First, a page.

Recording The Tin Man Was a Dreamer is said to have been a "weekend" activity, while the Harrison sessions took place on weekdays.[6][7] From the Material World line-up, Klaus Voormann played bass on all tracks on the Hopkins album bar the piano-only opener, "Sundown in Mexico"; Harrison contributed lead (mostly slide) guitar to "Banana Anna", "Speed On", "Edward" and "Waiting for the Band"; and Jim Horn augmented the Bobby KeysJim Price horn section for "Speed On".[8] Rolling Stone Mick Taylor played rhythm guitar on this last song and handled the guitar parts on "Dolly", "The Dreamer" and "Lawyer's Lament". For these last three tracks, orchestration was later overdubbed by Elton John's arranger, Del Newman. Repaying the favour from earlier in the year when Hopkins' played on his own solo album, Keys also contributed to "Edward", "Speed On", "Banana Anna" and "Pig's Boogie".

Further recording was carried out in Los Angeles, prior to Hopkins' participation in the Rolling Stones' 1973 Far East tour.[2] Following this, during March and April, he again worked with Harrison on the Ringo album, Ravi Shankar's Shankar Family & Friends,[9] and Cheech & Chong's "Basketball Jones featuring Tyrone Shoelaces" – a trio of projects that featured Harrison in the role of, respectively, collaborator, producer and session guest.[10]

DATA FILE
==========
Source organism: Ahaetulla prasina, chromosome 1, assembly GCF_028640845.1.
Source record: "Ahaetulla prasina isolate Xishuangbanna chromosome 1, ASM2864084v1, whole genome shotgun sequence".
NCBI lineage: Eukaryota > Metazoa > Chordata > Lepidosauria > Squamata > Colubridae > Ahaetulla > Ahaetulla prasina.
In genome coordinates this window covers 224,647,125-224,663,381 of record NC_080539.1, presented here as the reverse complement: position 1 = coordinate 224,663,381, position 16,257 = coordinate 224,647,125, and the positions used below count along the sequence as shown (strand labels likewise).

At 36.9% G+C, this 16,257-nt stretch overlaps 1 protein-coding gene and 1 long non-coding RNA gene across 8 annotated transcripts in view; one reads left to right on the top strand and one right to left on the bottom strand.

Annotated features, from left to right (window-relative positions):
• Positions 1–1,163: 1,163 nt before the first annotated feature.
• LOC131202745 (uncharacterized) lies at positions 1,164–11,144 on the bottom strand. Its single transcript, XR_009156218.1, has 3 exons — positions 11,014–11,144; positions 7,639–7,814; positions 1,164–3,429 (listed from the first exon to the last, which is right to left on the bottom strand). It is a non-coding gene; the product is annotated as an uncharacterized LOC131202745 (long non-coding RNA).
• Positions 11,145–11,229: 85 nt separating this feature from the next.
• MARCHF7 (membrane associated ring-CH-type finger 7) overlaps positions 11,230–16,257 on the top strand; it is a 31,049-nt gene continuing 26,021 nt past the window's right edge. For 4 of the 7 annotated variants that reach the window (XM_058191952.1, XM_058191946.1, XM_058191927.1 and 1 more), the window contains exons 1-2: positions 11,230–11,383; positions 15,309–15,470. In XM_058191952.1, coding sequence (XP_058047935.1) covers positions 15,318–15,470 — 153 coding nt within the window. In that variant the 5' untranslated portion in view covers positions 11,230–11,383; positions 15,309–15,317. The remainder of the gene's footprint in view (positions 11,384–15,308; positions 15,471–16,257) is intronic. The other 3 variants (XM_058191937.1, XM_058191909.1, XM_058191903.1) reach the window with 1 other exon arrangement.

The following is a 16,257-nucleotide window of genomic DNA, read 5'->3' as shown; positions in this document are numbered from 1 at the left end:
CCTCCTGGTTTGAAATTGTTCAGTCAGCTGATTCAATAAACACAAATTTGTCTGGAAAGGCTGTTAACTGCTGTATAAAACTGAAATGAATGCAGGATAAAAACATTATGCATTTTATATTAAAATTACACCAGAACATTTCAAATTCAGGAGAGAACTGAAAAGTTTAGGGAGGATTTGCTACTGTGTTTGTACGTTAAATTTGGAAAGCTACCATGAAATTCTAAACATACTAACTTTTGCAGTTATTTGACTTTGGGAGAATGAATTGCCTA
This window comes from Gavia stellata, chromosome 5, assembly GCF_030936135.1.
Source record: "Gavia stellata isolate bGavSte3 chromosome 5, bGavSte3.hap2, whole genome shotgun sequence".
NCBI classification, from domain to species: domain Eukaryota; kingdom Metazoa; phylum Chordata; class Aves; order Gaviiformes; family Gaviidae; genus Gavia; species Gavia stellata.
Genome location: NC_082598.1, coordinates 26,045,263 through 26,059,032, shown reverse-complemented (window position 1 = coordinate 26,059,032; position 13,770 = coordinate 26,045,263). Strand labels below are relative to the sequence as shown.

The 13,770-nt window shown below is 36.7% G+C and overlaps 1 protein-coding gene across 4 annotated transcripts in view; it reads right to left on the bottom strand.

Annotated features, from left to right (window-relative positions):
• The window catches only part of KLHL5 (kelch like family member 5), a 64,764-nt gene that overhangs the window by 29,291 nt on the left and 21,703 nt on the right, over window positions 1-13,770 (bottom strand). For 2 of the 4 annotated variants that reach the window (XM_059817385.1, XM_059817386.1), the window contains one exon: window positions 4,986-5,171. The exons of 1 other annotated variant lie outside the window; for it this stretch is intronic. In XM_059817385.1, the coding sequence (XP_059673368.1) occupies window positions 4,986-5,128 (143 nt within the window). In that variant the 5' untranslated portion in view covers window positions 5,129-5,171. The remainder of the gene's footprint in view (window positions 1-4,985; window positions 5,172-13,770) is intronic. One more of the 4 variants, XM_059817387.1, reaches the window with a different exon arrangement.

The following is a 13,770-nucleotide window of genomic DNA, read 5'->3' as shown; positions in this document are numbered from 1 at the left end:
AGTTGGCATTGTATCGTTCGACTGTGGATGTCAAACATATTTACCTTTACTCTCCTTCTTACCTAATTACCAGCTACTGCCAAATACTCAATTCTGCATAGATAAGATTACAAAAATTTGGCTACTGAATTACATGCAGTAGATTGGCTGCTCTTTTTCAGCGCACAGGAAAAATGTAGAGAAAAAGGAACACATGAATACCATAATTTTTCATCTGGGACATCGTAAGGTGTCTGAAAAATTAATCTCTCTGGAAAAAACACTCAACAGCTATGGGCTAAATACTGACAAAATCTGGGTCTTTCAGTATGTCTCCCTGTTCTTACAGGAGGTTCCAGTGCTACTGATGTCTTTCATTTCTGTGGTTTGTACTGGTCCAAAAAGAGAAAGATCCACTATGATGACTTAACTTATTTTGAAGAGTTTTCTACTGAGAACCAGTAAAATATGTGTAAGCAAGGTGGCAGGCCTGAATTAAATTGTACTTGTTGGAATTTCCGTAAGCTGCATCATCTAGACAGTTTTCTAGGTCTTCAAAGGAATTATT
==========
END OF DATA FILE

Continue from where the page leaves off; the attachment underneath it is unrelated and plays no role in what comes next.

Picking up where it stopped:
Release[edit]

The Tin Man Was a Dreamer was issued in April 1973 (delayed until July in Britain)[11] with a brace of singles and a Columbia promotional campaign that posed the question, with reference to the Hopkins' impressive credentials: "After albums with the Airplane, the Who, Jeff Beck, Fats Domino, John Lennon and the Rolling Stones, where can you possibly go?"[6] Hopkins was very much in the music-press headlines at the time, in fact – but more for reasons related to his regular status as sideman rather than through the hoped-for solo success. The first example of this was in March, when he was asked to comment on whether the Ringo Starr sessions in Los Angeles might lead to a Beatles reunion. "All it was," Hopkins said of the Lennon–Harrison–Starr team-up, "was all the people turned up [in the studio], which has happened many times before in England. For example, Ringo worked on George's upcoming album and Harrison helped out on my own forthcoming solo album LP."[12] While he quelled that particular rumour, in the other big story, concerning the Stones – specifically that Keith Richards was set to leave the band – he appeared to have played a different role. As the NME of 9 June[13] would have it: "The story seems to have emanated from LA, where Nicky Hopkins reportedly told a US rock writer that Richards had been ousted by [Mick] Jagger ..."[14]